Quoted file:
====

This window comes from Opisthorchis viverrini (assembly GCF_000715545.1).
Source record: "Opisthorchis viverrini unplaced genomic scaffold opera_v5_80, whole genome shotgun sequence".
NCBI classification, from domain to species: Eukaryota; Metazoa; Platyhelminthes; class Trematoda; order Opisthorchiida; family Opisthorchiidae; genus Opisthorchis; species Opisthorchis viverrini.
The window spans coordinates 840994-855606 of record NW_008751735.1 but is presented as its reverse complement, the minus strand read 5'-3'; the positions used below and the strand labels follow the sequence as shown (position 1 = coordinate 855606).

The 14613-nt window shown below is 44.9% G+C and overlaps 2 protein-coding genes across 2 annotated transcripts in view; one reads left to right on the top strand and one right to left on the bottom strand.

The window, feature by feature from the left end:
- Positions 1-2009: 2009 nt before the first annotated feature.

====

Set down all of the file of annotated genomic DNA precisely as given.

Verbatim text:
This window comes from Opisthorchis viverrini (assembly GCF_000715545.1).
Source record: "Opisthorchis viverrini unplaced genomic scaffold opera_v5_80, whole genome shotgun sequence".
NCBI classification, from domain to species: Eukaryota; Metazoa; Platyhelminthes; class Trematoda; order Opisthorchiida; family Opisthorchiidae; genus Opisthorchis; species Opisthorchis viverrini.
The window spans coordinates 840994-855606 of record NW_008751735.1 but is presented as its reverse complement, the minus strand read 5'-3'; the positions used below and the strand labels follow the sequence as shown (position 1 = coordinate 855606).

The 14613-nt window shown below is 44.9% G+C and overlaps 2 protein-coding genes across 2 annotated transcripts in view; one reads left to right on the top strand and one right to left on the bottom strand.

The window, feature by feature from the left end:
- Positions 1-2009: 2009 nt before the first annotated feature.